Bhatkhande: the man who canonized music theory that introduced Indian classics to the West
Vishnu Narayan Bhatkhande
Vishnu Narayan Bhatkhande was an Indian sitarist and major musicologist who, in the early 20th century, developed a notation system and canonized the musical practices of the Indian subcontinent that had been previously passed on through oral tradition. His thaat system, involving ten musical scales, is designed to arrange the melodic structure of Hindustani ragas and vocal repertoire of Carnatic traditions.
To work on the modern theory of Indian classical music, Bhatkhande travelled extensively around the country, delving into the essence of musical training in various gharanas as well as carefully studying musicological texts in Sanskrit, including the Natya Shastra and Sangeet Ratnakara.
While conducting one of his most important works on the notation system, he was often met with opposition as some influential gurus showed prejudice to Bhatkhande's innovative ideas and were in no hurry to share their performing techniques and compositions, considering music to be the sacred heritage of their families only. One such occasion saw Bhatkhande facing difficulties when outlining the oldest collection of original songs preserved from the time of the legendary Mian Tansen.
This rich collection of Drupads was kept by the veena musician Wazir Khan who served as the head of the Music Department of Rampur State during the time of Nawab Hamid Ali Khan of Rampur. After receiving a clear rejection from Wazir Khan, Bhatkhande resorted to tricks and became a disciple of Nawab whose musical skills were very impressive. Nawab was delighted with the idea of popularizing the repertoire of Senia Gharana and obliged Wazir Khan to collaborate with Bhatkhande.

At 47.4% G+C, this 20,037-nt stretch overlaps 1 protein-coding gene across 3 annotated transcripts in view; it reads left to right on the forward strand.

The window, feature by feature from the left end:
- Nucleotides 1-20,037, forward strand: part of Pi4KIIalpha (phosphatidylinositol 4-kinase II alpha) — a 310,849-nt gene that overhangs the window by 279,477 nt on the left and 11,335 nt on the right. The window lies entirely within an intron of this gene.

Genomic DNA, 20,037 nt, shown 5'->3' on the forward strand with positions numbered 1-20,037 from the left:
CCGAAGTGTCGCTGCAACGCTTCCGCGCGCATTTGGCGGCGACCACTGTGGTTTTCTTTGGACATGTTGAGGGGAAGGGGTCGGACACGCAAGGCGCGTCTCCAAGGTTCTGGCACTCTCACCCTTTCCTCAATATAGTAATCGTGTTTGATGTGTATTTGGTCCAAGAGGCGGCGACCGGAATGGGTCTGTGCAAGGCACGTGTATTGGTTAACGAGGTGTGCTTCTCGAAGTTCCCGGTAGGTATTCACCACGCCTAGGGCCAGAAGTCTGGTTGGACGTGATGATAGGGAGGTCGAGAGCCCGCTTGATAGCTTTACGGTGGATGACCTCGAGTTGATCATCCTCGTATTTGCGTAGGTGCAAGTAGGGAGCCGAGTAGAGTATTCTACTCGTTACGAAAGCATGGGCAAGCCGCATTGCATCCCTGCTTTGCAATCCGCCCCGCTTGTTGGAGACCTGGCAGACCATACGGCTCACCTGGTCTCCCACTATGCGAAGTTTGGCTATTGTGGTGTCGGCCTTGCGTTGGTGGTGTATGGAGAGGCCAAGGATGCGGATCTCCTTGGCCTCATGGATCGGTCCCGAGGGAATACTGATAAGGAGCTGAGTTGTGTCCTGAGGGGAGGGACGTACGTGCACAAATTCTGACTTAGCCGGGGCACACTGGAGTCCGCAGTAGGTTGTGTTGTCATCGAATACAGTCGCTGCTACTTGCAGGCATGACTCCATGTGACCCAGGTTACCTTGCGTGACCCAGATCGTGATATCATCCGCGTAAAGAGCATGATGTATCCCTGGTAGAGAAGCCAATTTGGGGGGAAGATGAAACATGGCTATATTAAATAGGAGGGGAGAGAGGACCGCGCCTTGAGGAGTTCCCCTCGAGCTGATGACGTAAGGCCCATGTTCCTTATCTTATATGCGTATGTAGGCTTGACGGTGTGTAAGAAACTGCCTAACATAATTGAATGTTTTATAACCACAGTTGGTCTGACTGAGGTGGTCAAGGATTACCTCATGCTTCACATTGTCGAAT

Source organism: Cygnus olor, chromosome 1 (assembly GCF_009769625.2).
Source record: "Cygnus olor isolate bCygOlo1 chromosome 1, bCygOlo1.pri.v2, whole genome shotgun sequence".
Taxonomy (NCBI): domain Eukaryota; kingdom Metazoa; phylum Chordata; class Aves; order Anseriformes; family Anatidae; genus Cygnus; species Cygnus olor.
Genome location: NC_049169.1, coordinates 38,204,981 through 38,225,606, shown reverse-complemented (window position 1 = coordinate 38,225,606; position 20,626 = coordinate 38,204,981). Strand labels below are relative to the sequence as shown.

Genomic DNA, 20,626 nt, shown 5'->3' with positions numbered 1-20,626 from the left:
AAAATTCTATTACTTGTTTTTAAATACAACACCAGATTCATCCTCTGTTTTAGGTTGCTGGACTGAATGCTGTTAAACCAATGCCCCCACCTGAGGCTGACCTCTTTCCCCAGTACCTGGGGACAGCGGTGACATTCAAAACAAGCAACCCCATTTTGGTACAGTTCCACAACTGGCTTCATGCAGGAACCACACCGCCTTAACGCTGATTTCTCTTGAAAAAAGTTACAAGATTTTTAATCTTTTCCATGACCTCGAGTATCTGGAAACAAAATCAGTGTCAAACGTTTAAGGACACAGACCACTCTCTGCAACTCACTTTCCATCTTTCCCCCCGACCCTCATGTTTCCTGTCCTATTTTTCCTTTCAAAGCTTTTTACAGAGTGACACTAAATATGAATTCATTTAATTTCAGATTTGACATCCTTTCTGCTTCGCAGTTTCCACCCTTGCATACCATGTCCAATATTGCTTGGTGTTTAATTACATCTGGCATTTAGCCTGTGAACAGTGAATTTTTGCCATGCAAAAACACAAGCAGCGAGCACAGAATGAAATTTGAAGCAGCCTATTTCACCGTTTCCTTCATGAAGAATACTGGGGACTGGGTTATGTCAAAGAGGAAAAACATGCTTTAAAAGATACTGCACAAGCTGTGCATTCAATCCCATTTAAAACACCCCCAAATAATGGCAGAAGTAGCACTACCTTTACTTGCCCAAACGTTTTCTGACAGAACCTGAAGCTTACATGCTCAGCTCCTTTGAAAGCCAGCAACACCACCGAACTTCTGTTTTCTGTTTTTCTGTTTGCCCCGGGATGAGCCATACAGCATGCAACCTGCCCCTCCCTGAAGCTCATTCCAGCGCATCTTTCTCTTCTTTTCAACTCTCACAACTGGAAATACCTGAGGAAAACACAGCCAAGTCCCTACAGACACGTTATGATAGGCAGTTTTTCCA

Bringing together the disparate musical knowledge from across the country, Bhatkhande established the All India Music Conference to provide a common platform for discussion between classical musicians of both Hindustani and Carnatic traditions. His theoretical works not only allowed to preserve the treasures of Indian music but also anticipated the emergence of cross-cultural projects that mixed Indian and Western classics.
Curiously, the greatest sarod maestro Allauddin Khan has also employed some artful methods of appealing directly to Nawab of Rampur in order to become a pupil of Wazir Khan. It was Allauddin Khan who eventually brought the musical training system to an incredible level by educating dozens of diverse musicians, including Ravi Shankar and Ali Akbar Khan whose merits in introducing Indian classics to the worldwide audience cannot be overestimated.